Valentine in our McClure research. One was the son of John and
Ruth. The second was the grandson of John and Ruth
(Valentine's son, John Valentine). And the third Valentine we
know of was the son of Stephen. (Stephen also named his first
son John and his third son William, which indicates they were family names.)
* * * * * * * * * * * *
Now we will tell you what we know and can prove.
We know that our great-great grandfather was Stephen McClure and that he was born about 1798, in Kentucky, probably in Mason County. Although we have been unable to find documentation, we believe he was the son of John McClure and Ruth Burkham.
Stephen migrated to Illinois prior to 1825. He married (first) our great-great grandmother, Sarah "Sally" Smith, on April 6, 1825, in Clinton County. The marriage was performed by John Abbott, J.P. It is believed that Sarah "Sally" Smith was born March 12, 1804, in Kentucky. We believe (but cannot prove) that she was the daughter of John Smith, who was born about 1770-1780.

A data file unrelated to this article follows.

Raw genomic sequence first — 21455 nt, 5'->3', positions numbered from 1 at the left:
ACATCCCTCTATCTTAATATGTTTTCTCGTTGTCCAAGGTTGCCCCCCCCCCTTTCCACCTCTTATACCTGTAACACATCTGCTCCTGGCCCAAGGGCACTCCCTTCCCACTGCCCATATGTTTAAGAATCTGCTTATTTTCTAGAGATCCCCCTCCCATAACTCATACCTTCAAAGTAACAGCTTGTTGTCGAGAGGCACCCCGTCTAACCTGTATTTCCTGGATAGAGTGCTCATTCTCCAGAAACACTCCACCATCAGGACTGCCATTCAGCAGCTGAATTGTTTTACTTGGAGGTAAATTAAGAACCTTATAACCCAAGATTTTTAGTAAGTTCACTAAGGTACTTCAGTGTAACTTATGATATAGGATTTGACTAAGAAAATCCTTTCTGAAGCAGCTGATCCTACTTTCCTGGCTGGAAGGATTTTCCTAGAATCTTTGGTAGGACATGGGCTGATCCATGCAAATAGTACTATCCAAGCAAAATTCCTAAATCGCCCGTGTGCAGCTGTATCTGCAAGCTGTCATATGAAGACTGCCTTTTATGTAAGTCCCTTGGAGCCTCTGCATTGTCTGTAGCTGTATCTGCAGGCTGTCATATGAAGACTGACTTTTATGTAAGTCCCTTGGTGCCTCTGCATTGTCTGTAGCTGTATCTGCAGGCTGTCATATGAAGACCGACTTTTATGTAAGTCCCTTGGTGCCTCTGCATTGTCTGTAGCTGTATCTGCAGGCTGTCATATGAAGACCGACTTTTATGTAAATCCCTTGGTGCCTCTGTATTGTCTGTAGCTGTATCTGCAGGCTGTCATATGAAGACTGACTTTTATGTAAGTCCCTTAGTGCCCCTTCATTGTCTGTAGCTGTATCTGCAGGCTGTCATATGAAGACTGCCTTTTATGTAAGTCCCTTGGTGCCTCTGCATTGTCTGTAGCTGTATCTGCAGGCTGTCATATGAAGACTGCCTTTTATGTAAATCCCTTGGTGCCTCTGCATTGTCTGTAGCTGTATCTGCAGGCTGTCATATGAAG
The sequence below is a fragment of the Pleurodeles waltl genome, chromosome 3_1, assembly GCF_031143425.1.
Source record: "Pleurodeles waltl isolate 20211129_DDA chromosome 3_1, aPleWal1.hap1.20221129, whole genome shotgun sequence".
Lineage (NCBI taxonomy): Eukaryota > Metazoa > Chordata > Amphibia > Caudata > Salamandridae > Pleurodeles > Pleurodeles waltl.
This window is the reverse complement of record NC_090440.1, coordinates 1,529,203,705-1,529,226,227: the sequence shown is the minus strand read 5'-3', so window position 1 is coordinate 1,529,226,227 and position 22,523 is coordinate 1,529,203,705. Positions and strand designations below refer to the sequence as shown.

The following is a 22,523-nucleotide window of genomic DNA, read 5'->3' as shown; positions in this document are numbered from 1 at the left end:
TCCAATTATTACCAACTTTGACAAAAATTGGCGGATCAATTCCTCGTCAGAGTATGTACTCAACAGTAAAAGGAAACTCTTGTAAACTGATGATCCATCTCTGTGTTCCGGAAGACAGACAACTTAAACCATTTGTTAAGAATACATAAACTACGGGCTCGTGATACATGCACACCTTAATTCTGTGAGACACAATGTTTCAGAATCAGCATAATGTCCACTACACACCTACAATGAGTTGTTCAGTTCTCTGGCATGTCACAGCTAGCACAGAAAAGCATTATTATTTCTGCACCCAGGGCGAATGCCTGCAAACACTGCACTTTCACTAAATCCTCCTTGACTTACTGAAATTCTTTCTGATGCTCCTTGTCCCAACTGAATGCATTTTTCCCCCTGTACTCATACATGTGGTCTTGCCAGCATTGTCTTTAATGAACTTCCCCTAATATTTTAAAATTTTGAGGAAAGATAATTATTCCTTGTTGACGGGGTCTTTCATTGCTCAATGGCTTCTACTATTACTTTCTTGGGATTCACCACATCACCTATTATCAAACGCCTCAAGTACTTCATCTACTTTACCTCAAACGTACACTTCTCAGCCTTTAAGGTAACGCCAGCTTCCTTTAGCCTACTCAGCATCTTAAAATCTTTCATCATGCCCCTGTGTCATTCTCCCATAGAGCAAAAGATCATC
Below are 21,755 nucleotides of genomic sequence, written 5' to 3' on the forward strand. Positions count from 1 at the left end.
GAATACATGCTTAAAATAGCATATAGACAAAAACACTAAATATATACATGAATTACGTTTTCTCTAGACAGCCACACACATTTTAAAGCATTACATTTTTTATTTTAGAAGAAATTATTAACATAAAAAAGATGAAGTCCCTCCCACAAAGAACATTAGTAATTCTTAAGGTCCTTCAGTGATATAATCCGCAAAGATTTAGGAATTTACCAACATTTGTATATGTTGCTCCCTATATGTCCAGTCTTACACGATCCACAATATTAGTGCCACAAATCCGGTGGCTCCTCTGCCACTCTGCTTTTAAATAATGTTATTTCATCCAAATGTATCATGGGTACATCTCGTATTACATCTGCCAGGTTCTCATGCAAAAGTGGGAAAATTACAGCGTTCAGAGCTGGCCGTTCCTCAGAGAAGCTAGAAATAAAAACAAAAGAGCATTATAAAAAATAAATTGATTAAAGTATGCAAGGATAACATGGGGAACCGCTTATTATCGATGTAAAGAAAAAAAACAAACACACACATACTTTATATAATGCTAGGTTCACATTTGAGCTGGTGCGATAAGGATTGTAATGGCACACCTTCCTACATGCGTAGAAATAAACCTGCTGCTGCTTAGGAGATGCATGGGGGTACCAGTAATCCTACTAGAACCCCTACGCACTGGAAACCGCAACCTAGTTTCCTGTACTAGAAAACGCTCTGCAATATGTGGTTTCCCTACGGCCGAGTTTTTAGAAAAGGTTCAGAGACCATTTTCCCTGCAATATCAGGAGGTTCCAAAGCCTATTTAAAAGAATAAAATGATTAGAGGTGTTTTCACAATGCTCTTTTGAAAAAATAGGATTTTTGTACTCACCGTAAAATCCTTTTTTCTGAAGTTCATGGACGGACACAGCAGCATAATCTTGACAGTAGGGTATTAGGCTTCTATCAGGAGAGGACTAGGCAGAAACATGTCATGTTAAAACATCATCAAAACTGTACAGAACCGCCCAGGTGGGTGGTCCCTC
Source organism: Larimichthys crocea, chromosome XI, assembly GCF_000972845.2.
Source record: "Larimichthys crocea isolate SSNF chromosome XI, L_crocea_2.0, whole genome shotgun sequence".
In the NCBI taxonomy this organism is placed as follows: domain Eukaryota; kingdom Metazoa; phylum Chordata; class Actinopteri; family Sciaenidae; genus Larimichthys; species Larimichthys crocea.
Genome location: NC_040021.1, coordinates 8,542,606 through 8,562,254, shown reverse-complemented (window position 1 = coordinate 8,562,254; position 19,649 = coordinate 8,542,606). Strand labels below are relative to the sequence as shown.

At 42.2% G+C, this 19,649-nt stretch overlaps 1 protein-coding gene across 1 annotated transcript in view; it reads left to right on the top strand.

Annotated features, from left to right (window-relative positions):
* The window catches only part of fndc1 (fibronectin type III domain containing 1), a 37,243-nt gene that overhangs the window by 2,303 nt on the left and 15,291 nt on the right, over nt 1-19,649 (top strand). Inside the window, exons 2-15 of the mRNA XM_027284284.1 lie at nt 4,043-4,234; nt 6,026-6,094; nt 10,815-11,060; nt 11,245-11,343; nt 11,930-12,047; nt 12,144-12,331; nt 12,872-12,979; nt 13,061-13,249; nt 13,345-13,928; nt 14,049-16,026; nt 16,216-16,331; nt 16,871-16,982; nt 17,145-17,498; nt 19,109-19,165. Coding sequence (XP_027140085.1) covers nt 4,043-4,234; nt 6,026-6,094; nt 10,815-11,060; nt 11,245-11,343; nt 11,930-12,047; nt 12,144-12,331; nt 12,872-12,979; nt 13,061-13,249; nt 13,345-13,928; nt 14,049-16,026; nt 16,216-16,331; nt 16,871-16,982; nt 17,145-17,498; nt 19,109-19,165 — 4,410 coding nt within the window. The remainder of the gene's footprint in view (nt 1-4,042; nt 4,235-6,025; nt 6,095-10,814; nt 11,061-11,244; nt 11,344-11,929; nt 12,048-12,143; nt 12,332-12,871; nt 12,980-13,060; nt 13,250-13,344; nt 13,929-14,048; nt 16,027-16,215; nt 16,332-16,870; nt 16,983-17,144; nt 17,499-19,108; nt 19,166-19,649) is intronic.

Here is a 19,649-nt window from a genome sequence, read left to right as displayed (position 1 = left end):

Stephen appeared on the 1825 Clinton County, Illinois, special census. Stephen was listed as residing in Gumridge Precinct. Also listed as residing in Gumridge Precinct was Benjamin Smith, who we believe was related to Sarah. Stephen was the only McClure we found listed in Clinton County on the 1825 special census.
Stephen's family appears on the 1830 Clinton County census. The census shows one male age 20-30 (Stephen); one male age 10-15 (unidentified); 2 males under 5 years (John and Robert); one female age 20-30 (Sarah); one female 10-15 (unidentified) and 1 female under 5 years (Rachael). Also listed on the 1830 Clinton County census was John Smith, who we believe was Sarah's father, William Smith, age 20-30 years, and Benjamin Smith. (The two unidentified individuals living with Stephen and Sarah were probably siblings, or other family members.)